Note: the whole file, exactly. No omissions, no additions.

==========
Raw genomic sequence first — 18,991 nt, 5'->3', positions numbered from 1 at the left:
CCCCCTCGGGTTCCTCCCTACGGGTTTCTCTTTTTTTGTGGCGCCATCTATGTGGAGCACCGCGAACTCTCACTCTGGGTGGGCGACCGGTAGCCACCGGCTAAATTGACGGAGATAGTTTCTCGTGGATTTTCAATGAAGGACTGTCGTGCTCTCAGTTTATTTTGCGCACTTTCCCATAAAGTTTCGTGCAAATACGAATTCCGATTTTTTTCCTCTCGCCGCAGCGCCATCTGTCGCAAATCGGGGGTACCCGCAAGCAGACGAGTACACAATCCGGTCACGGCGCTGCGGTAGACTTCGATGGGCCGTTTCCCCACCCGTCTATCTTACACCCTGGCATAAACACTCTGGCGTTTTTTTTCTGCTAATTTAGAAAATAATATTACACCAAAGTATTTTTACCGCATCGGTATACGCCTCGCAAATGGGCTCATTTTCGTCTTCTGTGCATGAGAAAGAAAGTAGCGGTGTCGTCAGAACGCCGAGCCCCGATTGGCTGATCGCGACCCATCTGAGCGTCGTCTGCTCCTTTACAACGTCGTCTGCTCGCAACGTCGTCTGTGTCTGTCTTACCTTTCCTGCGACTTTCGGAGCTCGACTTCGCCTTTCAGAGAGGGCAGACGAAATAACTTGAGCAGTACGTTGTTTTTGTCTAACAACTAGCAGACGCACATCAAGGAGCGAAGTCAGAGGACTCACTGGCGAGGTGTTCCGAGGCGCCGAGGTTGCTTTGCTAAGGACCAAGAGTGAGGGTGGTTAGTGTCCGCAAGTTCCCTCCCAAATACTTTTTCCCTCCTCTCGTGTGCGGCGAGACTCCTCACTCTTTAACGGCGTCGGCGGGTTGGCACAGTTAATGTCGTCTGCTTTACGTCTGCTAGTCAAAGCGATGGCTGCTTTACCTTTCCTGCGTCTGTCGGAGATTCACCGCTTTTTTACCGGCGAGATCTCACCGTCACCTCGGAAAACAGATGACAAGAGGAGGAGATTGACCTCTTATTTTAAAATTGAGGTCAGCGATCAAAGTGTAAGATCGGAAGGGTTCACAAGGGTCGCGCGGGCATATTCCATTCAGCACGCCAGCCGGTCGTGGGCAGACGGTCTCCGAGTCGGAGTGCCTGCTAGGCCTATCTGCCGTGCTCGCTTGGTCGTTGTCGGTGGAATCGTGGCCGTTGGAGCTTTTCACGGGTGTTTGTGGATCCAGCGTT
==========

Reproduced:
Raw genomic sequence first — 18,991 nt, 5'->3', positions numbered from 1 at the left:
CCCCCTCGGGTTCCTCCCTACGGGTTTCTCTTTTTTTGTGGCGCCATCTATGTGGAGCACCGCGAACTCTCACTCTGGGTGGGCGACCGGTAGCCACCGGCTAAATTGACGGAGATAGTTTCTCGTGGATTTTCAATGAAGGACTGTCGTGCTCTCAGTTTATTTTGCGCACTTTCCCATAAAGTTTCGTGCAAATACGAATTCCGATTTTTTTCCTCTCGCCGCAGCGCCATCTGTCGCAAATCGGGGGTACCCGCAAGCAGACGAGTACACAATCCGGTCACGGCGCTGCGGTAGACTTCGATGGGCCGTTTCCCCACCCGTCTATCTTACACCCTGGCATAAACACTCTGGCGTTTTTTTTCTGCTAATTTAGAAAATAATATTACACCAAAGTATTTTTACCGCATCGGTATACGCCTCGCAAATGGGCTCATTTTCGTCTTCTGTGCATGAGAAAGAAAGTAGCGGTGTCGTCAGAACGCCGAGCCCCGATTGGCTGATCGCGACCCATCTGAGCGTCGTCTGCTCCTTTACAACGTCGTCTGCTCGCAACGTCGTCTGTGTCTGTCTTACCTTTCCTGCGACTTTCGGAGCTCGACTTCGCCTTTCAGAGAGGGCAGACGAAATAACTTGAGCAGTACGTTGTTTTTGTCTAACAACTAGCAGACGCACATCAAGGAGCGAAGTCAGAGGACTCACTGGCGAGGTGTTCCGAGGCGCCGAGGTTGCTTTGCTAAGGACCAAGAGTGAGGGTGGTTAGTGTCCGCAAGTTCCCTCCCAAATACTTTTTCCCTCCTCTCGTGTGCGGCGAGACTCCTCACTCTTTAACGGCGTCGGCGGGTTGGCACAGTTAATGTCGTCTGCTTTACGTCTGCTAGTCAAAGCGATGGCTGCTTTACCTTTCCTGCGTCTGTCGGAGATTCACCGCTTTTTTACCGGCGAGATCTCACCGTCACCTCGGAAAACAGATGACAAGAGGAGGAGATTGACCTCTTATTTTAAAATTGAGGTCAGCGATCAAAGTGTAAGATCGGAAGGGTTCACAAGGGTCGCGCGGGCATATTCCATTCAGCACGCCAGCCGGTCGTGGGCAGACGGTCTCCGAGTCGGAGTGCCTGCTAGGCCTATCTGCCGTGCTCGCTTGGTCGTTGTCGGTGGAATCGTGGCCGTTGGAGCTTTTCACGGGTGTTTGTGGATCCAGCGTT